• Tatau: A History of Sāmoan Tattooing by Sean Mallon and Sébastian Galliot (Te Papa Press)
  • Mataatua Wharenui: Te Whare i Hoki Mai by Hirini Mead, Layne Harvey, Pouroto Ngaropo and Te Onehou Phillis (Huia Publishers)
  • Birdstories: A History of the Birds of New Zealand by Geoff Norman (Potton & Burton)
  • Whatever it Takes: Pacific Films and John O’Shea 1948-2000 by John Reid (Victoria University Press)
  • Down the Bay: A Natural and Cultural History of Abel Tasman National Park by Philip Simpson (Potton & Burton)
  • Hillary’s Antarctica: Adventure, Exploration and Establishing Scott Base by Nigel Watson and Jane Ussher (Allen & Unwin)

ROYAL SOCIETY TE APĀRANGI AWARD FOR GENERAL NON-FICTION

  • Filming the Colonial Past: The New Zealand Wars on Screen by Annabel Cooper (Otago University Press)
  • Song for Rosaleen by Pip Desmond (Massey University Press)
  • Hudson & Halls: The Food of Love by Joanne Drayton (Otago University Press)
  • Memory Pieces by Maurice Gee (Victoria University Press)
  • The Heart of Jesús Valentino by Emma Gilkison (Awa Press)
  • We Can Make a Life by Chessie Henry (Victoria University Press)
  • Swim: A Year of Swimming Outdoors in New Zealand by Annette Lees (Potton & Burton)
  • The Vulgar Wasp: The Story of a Ruthless Invader and Ingenious Predator by Phil Lester (Victoria University Press)
  • With Them Through Hell: New Zealand Medical Services in the First World War by Anna Rogers (Massey University Press)
  • Dear Oliver: Uncovering a Pākehā History by Peter Wells (Massey University Press)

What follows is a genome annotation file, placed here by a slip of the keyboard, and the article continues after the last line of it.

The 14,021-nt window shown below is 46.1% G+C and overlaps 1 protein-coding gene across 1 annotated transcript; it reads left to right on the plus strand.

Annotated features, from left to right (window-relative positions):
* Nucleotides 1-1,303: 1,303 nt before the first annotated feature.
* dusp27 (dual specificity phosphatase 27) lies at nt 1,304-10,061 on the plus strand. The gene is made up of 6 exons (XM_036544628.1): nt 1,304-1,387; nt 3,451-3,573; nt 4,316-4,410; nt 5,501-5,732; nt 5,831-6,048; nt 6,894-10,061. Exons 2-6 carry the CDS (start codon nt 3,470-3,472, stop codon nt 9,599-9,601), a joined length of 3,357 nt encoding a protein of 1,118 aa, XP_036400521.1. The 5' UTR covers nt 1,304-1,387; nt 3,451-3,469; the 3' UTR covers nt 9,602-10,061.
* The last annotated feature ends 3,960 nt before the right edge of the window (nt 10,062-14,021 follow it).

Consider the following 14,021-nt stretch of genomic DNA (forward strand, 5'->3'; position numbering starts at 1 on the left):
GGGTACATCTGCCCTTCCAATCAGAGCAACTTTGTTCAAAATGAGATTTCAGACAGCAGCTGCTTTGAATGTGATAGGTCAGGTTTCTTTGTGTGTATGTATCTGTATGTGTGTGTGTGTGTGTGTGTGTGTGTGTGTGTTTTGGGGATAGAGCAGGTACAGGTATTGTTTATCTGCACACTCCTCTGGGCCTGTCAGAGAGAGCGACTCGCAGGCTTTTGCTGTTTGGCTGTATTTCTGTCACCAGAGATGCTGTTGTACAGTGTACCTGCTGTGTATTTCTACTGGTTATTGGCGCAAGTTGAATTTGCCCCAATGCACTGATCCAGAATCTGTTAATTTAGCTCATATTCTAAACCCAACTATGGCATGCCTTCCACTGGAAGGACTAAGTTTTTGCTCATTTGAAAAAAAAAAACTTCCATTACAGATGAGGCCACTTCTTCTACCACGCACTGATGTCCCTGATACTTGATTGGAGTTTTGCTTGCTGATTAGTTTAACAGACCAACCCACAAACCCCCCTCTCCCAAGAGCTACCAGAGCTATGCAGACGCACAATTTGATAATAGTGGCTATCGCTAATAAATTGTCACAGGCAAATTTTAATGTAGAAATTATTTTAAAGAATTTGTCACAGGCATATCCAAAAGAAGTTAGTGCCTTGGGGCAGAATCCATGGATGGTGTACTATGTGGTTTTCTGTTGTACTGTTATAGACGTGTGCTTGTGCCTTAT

Responses

  1. I did my duty and read the Guardian review. I reckon Caroline’s Bikini might get Most Unappealing Subject as well as Most Unappealing Title. But what’s the connection with NZ?

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    • I don’t know, I don’t know what their rules are. To be fair, I know I’ve only read one of these books but I’ve bought a lot of them (and others that I *have* read) on the strength of Aly’s reviews so I’m prepared to give the judges credit for having come up with a pretty good longlist. And other long and shortlists often include outliers that aren’t to everyone’s taste, so, well, I’ll wait and see if any of my other trusty reviewers take a look at it.
      The Grimshaw is more difficult. I’ve read two of hers: hated the first one and refused to finish it for my bookgroup, and liked the second one. So I’m hoping my library comes up trumps with that one.
      But what is this fad for writing books about writing books?

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      • My theory is that it is to do with post-modernism as taught in all the best creative writing courses. The author, who is supposed to be dead, asserts his/her aliveness by inserting themself (what a horrible construction!) into the text.

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        • Well, I don’t mind PoMo if it’s clever and it’s well done. But if it’s narcissism by another name, I’m not interested.

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  2. […] new novel The Cage as soon as it was released so I was pleased when it was nominated for the Ockham’s New Zealand Literary Awards.  I have other appealing nominees on my TBR too but I wanted to read this one first of all.  But […]

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  3. […] longlisted for the 2019 Ockhams and my explorations at Wikipedia tell me that her intention with her last five books has been to […]